Fond du Lac, Minnesota Power plan ‘solar farm’ partnership
The Fond du Lac Reservation soon will be the site of a ground-breaking "solar farm" project that will contribute a significant source of energy to the reservation and provide environmental benefits to boot.
The Fond du Lac Reservation soon will be the site of a ground-breaking “solar farm” project that will contribute a significant source of energy to the reservation and provide environmental benefits to boot.
The reservation is set to partner with Minnesota Power, which will contribute $2 million, on the project to build a
1-megawatt photovoltaic array on Fond du Lac land.
The photovoltaic cells convert photons into electricity, and an added benefit is they operate silently and without any moving parts or environmental emissions.
The reservation got its first taste of the benefits of solar energy when it installed a series of solar panels on the roof of its Leadership in Energy and Environmental Design-certified Resource Management Building a few years ago.
Now, Chuck Walt, Fond du Lac’s executive director, said the reservation is in negotiations with Minnesota Power to work out the details of this new project, which he said will be able to generate enough electricity to fulfill 10 percent of the needs of the Black Bear Casino Resort.
“It takes a lot of power to run that kind of operation 24/7,” Walt said. “This new project should be very helpful as far as that goes.”
Though the reservation has not yet secured a site for the solar farm, Walt said they are looking in the proximity of the casino resort. He said an array of the size being considered would require about 10 acres of land.
With an estimated price tag of $2.5 million, Walt said the reservation plans to partner on the project using some of its own resources, supplying about half a million dollars of the total cost. And while the project is still in the contracting and engineering phase, Walt said the hope is that construction could get underway as early as next year.
He said the project aligns itself nicely with the band’s strategic plan to embrace alternative power sources such as solar, wind and biofuels, and it already had begun to put some plans together when Minnesota Power stepped up to the plate.
“Minnesota Power was aware that we had an interest in pursuing this,” Walt said. “It was nice they would consider the band as a partner. We have long embraced the Kyoto Protocol (to reduce emissions of carbon dioxide generated mostly by electricity, coal and fossil fuels) and have actively looked at ways to protect the environment and conserve energy.”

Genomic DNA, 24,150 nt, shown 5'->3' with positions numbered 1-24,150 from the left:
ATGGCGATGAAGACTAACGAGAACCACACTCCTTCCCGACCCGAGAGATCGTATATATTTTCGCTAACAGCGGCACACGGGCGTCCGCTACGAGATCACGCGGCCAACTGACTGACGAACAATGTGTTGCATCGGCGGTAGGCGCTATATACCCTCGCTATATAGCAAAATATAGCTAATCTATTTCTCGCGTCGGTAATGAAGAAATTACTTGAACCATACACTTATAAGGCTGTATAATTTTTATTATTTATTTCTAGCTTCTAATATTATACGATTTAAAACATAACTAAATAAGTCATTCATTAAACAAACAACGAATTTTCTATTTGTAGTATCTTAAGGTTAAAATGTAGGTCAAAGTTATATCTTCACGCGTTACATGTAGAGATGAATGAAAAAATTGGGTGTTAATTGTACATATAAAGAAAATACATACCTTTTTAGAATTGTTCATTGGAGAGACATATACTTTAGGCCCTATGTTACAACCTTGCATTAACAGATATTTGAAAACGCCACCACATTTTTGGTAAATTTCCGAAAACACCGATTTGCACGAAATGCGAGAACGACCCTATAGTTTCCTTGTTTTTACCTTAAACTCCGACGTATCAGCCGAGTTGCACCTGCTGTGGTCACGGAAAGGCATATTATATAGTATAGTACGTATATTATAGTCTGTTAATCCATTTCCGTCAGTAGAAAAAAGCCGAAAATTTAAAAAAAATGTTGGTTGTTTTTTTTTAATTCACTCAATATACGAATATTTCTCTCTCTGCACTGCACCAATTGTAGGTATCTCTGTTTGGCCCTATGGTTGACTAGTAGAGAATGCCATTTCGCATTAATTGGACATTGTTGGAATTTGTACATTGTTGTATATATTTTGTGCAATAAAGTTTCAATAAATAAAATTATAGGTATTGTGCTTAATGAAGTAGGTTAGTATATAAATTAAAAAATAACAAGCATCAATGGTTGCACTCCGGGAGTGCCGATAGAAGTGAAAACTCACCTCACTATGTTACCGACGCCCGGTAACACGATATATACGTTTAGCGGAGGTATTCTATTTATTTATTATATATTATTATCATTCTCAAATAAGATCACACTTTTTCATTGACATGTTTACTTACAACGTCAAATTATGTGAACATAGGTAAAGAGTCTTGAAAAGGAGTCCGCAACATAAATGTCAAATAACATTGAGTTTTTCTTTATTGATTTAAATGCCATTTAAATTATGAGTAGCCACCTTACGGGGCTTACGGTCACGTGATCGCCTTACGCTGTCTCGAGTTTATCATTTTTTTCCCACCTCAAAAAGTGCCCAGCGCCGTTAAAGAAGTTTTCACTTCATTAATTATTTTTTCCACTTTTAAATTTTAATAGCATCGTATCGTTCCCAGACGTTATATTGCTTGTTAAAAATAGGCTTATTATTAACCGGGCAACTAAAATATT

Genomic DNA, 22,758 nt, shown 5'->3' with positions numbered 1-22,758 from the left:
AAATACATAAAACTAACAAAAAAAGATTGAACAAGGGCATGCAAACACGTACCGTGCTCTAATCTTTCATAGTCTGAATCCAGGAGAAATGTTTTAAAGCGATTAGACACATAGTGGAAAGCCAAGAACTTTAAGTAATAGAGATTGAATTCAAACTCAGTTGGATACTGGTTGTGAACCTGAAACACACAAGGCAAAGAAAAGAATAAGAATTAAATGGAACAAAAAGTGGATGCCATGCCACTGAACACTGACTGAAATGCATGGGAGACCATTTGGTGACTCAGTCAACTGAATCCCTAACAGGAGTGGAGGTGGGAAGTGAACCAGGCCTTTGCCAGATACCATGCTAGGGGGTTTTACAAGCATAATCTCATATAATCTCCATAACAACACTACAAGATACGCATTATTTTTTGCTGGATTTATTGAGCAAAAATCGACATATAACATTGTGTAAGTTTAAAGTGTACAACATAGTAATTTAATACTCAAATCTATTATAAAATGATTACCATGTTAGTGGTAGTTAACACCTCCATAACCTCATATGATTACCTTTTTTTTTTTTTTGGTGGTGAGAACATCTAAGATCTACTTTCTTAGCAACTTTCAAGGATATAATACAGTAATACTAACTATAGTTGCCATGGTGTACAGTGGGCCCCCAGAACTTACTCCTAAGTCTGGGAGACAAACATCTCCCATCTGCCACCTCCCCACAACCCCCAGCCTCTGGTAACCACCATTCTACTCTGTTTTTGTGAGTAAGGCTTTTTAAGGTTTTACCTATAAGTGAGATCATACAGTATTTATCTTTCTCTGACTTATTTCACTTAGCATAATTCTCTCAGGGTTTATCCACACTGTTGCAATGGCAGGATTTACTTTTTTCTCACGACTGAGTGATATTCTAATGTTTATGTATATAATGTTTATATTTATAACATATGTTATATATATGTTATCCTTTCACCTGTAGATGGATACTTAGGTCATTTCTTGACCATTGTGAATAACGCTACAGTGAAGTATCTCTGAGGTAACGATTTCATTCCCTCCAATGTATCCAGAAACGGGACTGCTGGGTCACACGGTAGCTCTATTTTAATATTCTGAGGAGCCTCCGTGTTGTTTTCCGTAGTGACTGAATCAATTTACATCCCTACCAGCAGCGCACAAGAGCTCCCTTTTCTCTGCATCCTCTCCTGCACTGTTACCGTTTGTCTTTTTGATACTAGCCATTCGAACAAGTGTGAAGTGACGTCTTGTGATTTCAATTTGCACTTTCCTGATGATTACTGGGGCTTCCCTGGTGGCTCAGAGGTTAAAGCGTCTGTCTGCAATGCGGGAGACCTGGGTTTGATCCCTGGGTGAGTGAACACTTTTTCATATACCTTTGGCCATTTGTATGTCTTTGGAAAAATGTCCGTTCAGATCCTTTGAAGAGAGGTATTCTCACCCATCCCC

Minnesota Power spokeswoman Amy Rutledge said the company has partnered with the Fond du Lac Reservation on many initiatives over the years, including conservation projects, consultation on Minnesota Power’s St. Louis River Hydro Project, environmental water quality studies, such as mercury studies at Thomson Reservoir, advanced biomass exploration and a host of others.
“Because of that partnership, Fond du Lac is a natural partner to suggest to the EPA as a partner in this solar funding,” she said.
A document issued by the Environmental Protection Agency in July states the Fond du Lac project, and others, are part of a settlement with Minnesota Power to resolve claims that the company violated the provisions of the Clean Air Act by “unlawfully constructing major modifications at its plants without obtaining required permits and installing and operating the best available air pollution control technology as the Act requires.”
Minnesota Power begs to differ.
“It’s important to note that we did not violate air quality standards, rather there has been a long-standing disagreement regarding the interpretation about what constitutes normal maintenance at power plants,” Rutledge said. “And in the best interest of all of our stakeholders, we chose to pursue settlement with EPA and avoid lengthy and costly litigation. There have been more than 25 other utilities that have also settled.”
The EPA document goes on to state that the proposed consent decree in the settlement requires Minnesota Power to spend $4.2 million on environmental mitigation projects, including the large-scale Fond du Lac photovoltaic project.
According to Rutledge, the settlement still is subject to court acceptance.
“The settlement has gone through public comment, and we await final court approval before advancing any of the mitigation projects,” Rutledge said.
In any case, both Minnesota Power and the Fond du Lac Band believe the proposed solar energy project is worthwhile to pursue.
“We believe this solar project is a win-win in that it is something that Fond du Lac wants to develop, and Minnesota Power is pleased to support the project financially, in the context of this EPA settlement,” Rutledge said.